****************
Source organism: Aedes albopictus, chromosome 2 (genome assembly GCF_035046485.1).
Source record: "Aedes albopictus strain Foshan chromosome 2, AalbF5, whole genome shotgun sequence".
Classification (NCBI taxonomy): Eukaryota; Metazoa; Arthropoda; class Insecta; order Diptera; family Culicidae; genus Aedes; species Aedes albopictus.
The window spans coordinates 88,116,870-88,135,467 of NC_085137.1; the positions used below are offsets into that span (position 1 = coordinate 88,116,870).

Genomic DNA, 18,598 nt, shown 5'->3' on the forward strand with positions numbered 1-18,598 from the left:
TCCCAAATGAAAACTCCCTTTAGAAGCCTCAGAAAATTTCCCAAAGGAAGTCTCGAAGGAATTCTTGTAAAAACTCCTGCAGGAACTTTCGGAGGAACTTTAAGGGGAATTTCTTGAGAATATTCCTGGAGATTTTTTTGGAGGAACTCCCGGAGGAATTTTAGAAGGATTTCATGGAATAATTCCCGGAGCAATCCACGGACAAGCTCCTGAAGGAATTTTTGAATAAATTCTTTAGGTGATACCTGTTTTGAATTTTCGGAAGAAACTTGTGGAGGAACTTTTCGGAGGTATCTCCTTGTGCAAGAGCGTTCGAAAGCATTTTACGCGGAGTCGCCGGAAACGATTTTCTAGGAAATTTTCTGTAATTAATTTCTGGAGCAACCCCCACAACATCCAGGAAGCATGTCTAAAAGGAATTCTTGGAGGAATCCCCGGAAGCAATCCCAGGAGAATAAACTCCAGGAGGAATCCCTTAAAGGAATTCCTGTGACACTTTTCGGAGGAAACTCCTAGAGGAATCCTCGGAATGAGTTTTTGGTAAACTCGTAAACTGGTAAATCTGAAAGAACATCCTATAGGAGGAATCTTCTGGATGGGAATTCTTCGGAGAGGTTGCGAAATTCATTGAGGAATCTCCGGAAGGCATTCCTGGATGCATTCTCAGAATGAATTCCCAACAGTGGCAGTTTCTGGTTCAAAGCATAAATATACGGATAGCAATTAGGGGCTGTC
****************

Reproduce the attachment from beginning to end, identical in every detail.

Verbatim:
Source organism: Aedes albopictus, chromosome 2 (genome assembly GCF_035046485.1).
Source record: "Aedes albopictus strain Foshan chromosome 2, AalbF5, whole genome shotgun sequence".
Classification (NCBI taxonomy): Eukaryota; Metazoa; Arthropoda; class Insecta; order Diptera; family Culicidae; genus Aedes; species Aedes albopictus.
The window spans coordinates 88,116,870-88,135,467 of NC_085137.1; the positions used below are offsets into that span (position 1 = coordinate 88,116,870).

Genomic DNA, 18,598 nt, shown 5'->3' on the forward strand with positions numbered 1-18,598 from the left:
TCCCAAATGAAAACTCCCTTTAGAAGCCTCAGAAAATTTCCCAAAGGAAGTCTCGAAGGAATTCTTGTAAAAACTCCTGCAGGAACTTTCGGAGGAACTTTAAGGGGAATTTCTTGAGAATATTCCTGGAGATTTTTTTGGAGGAACTCCCGGAGGAATTTTAGAAGGATTTCATGGAATAATTCCCGGAGCAATCCACGGACAAGCTCCTGAAGGAATTTTTGAATAAATTCTTTAGGTGATACCTGTTTTGAATTTTCGGAAGAAACTTGTGGAGGAACTTTTCGGAGGTATCTCCTTGTGCAAGAGCGTTCGAAAGCATTTTACGCGGAGTCGCCGGAAACGATTTTCTAGGAAATTTTCTGTAATTAATTTCTGGAGCAACCCCCACAACATCCAGGAAGCATGTCTAAAAGGAATTCTTGGAGGAATCCCCGGAAGCAATCCCAGGAGAATAAACTCCAGGAGGAATCCCTTAAAGGAATTCCTGTGACACTTTTCGGAGGAAACTCCTAGAGGAATCCTCGGAATGAGTTTTTGGTAAACTCGTAAACTGGTAAATCTGAAAGAACATCCTATAGGAGGAATCTTCTGGATGGGAATTCTTCGGAGAGGTTGCGAAATTCATTGAGGAATCTCCGGAAGGCATTCCTGGATGCATTCTCAGAATGAATTCCCAACAGTGGCAGTTTCTGGTTCAAAGCATAAATATACGGATAGCAATTAGGGGCTGTC